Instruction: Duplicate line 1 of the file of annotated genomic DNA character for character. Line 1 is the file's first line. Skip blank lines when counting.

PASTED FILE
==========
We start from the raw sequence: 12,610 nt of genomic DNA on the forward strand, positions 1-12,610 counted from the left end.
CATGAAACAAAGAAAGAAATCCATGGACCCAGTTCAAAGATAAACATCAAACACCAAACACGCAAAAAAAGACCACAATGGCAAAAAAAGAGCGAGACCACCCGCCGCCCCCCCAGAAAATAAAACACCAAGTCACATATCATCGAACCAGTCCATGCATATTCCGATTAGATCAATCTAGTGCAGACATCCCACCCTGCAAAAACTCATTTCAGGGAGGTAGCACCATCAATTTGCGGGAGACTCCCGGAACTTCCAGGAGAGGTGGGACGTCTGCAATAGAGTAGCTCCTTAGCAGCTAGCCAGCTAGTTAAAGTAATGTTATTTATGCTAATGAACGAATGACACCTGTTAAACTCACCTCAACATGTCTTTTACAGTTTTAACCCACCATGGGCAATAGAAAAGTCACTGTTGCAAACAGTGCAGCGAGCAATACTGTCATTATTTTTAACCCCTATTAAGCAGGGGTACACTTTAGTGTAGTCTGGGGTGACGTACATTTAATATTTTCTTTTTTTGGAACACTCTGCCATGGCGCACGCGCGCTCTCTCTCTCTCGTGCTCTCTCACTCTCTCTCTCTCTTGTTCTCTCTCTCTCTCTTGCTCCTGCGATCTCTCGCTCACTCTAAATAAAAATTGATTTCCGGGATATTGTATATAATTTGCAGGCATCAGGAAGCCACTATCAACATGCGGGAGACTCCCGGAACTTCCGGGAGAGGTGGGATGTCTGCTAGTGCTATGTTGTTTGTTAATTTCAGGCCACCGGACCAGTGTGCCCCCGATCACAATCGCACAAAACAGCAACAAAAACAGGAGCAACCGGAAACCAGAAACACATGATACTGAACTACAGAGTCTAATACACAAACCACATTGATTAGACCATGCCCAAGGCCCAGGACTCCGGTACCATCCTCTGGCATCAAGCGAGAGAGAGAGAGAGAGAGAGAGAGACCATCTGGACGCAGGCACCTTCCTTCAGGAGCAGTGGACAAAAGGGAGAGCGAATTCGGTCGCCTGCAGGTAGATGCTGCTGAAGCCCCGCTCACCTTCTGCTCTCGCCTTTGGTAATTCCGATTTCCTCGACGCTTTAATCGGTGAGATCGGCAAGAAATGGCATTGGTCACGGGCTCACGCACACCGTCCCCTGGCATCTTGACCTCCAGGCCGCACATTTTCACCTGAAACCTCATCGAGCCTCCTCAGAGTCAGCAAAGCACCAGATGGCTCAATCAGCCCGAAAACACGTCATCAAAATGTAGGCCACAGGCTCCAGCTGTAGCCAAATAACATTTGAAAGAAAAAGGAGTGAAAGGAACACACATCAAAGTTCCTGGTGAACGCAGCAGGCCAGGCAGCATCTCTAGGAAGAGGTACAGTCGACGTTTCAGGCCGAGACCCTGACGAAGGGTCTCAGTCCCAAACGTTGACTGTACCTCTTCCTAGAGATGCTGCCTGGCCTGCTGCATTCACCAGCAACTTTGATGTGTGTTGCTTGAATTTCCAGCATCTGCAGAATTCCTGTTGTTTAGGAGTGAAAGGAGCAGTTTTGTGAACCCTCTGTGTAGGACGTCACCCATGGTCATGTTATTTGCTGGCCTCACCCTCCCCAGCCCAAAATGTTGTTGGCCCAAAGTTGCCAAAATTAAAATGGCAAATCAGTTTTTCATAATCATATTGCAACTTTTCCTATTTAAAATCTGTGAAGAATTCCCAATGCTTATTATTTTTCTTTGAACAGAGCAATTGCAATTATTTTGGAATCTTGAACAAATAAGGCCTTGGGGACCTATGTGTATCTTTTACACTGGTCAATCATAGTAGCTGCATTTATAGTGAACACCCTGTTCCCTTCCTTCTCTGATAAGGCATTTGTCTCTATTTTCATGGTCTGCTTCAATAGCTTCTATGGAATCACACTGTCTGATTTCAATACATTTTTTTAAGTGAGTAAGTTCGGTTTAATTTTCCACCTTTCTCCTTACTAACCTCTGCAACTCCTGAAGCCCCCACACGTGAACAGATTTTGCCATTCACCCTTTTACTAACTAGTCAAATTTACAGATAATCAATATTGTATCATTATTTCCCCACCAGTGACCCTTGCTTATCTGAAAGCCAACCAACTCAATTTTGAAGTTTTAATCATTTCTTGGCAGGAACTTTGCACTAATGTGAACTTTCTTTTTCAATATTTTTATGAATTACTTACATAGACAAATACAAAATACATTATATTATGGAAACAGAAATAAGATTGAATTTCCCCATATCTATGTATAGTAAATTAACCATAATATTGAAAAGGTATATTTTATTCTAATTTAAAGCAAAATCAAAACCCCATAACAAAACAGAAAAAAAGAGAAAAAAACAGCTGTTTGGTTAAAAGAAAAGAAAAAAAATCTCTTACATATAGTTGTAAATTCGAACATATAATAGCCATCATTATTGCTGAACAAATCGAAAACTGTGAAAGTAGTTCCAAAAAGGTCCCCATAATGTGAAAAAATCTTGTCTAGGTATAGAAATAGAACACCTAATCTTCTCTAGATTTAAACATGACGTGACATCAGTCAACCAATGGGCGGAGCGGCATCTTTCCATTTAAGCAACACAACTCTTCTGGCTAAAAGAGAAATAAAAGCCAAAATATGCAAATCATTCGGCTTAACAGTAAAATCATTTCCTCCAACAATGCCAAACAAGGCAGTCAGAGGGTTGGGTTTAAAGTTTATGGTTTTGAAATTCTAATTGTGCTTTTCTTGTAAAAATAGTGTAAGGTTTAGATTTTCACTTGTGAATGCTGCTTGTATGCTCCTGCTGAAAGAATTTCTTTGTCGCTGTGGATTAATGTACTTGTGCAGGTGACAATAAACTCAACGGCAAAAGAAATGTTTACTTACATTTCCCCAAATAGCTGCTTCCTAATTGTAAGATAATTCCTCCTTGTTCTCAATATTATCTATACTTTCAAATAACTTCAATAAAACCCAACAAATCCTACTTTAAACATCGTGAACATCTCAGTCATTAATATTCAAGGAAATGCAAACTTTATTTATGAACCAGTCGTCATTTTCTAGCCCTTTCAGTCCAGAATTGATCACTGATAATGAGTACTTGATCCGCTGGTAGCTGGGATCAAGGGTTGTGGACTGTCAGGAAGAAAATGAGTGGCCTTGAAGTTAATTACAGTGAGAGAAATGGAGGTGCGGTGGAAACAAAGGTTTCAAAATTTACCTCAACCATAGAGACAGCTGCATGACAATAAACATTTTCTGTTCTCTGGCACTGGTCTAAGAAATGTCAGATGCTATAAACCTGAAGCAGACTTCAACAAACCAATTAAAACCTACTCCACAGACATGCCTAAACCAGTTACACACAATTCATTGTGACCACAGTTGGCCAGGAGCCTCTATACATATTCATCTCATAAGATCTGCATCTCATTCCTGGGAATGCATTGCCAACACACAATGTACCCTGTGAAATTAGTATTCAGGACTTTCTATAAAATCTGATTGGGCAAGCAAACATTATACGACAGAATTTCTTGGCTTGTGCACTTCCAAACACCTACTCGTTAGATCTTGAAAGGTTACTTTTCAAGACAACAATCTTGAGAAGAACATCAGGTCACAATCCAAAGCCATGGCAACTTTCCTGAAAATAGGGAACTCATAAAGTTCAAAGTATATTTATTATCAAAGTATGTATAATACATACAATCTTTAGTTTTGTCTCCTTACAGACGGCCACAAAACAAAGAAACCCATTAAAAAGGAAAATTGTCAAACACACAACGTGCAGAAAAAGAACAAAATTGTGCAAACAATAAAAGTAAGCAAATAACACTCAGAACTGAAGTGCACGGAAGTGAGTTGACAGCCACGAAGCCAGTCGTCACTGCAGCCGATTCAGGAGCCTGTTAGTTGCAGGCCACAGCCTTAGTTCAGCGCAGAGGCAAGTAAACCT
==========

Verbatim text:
We start from the raw sequence: 12,610 nt of genomic DNA on the forward strand, positions 1-12,610 counted from the left end.